It started with the coffee.
Yeanie Bach and Phi Pham wanted to share Vietnamese coffee culture with Boston. Vietnam is the second-largest producer and exporter of coffee in the world, after Brazil, and its streets are lined with cafes brewing coffee in the metal filter called a phin. Bach and Pham, a software engineer and a photographer who are engaged, were inspired by that filter when they named their first business: Phinista. They began making drinks out of a commissary kitchen, hosting pop-ups and doing delivery while they looked for a spot to open a cafe.
Then a space in West Roxbury opened up, previously home to a Vietnamese bánh mì shop. “We took over in a week. It was very fast,” says Bach. The location seemed better suited to a restaurant than a cafe, the couple thought. “I didn’t want to open a restaurant. It’s a lot of hard work. But I think it chose me.” They opened Bánh Mì Oi in July. (The phrase is what you’d call to catch a sandwich vendor’s attention: “Bánh mì oi!”)
Bach’s mother, Lien Bui, used to run a banh mi shop in Saigon, and Bach helped her out as a young girl. Now Bui, who relocated from Virginia, is doing the same for her daughter. “We’re using the recipe she had like 20 years ago,” Bach says. “We are very proud to say we are very authentic.”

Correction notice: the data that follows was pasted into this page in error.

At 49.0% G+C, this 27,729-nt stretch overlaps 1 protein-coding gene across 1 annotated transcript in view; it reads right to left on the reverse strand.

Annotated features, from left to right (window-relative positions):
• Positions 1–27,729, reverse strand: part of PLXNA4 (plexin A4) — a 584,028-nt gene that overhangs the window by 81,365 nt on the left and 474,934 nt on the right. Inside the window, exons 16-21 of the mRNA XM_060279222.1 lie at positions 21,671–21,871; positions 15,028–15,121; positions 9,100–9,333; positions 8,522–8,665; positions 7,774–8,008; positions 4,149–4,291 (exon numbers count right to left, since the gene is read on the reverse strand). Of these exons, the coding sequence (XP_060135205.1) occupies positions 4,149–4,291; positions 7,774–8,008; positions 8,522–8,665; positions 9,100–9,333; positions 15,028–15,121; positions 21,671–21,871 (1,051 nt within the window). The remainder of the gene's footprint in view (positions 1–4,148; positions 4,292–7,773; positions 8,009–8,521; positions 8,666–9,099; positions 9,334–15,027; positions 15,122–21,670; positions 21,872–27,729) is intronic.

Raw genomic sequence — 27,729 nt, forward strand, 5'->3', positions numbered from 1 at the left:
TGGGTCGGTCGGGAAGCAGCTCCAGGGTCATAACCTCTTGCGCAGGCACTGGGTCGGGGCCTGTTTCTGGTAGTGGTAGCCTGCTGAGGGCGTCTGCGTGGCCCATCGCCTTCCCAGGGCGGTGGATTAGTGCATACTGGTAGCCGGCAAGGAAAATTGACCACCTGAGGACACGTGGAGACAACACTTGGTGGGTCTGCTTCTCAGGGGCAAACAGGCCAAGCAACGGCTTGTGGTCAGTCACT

The menu begins with the namesake Vietnamese sandwiches, baguettes filled with classic pate and cold cuts, BBQ pork or chicken, tomato basil sardine, crispy shrimp, and more. Each gets a slather of house-made aioli, pickles, cucumbers, cilantro, and jalapeños.
There are also crispy spring rolls and fresh rolls; two kinds of pho, a brisket noodle soup and a chicken version; and vermicelli bowls and rice bowls. Everything is made with care and fresh, high-quality ingredients: The bánh mì bread is nice and flaky, the aioli made in house. Bánh Mì Oi is also a boon for those who don’t eat meat, with vegetarian versions of every dish and two protein options: five-spice tofu and a flavorful, texturally satisfying lemongrass seitan.
There are fruit smoothies, lightly carbonated teas made with fresh fruit, and milk tea drinks, with or without crystal boba. Bánh Mì Oi doesn’t use any powders or artificial syrups. And guests can still drink in some Vietnamese coffee culture here, with cafe phin da (drip coffee), cafe sua da (iced coffee with condensed milk), and cafe mocha, a chocolate-y version of the iced. Bach and Pham import the beans from Vietnam and roast them on these shores. “It’s straight from the farm. At most it’s 25 days. It’s very fresh,” Bach says.
For more options (including ube lava cakes, brunch crepes, and egg coffee), customers will have to head to the Fenway. In August, Bach and Pham opened the brick-and-mortar Cafe Phinista on Peterborough Street. “We want to introduce our coffee to more people. That’s our mission,” Bach says.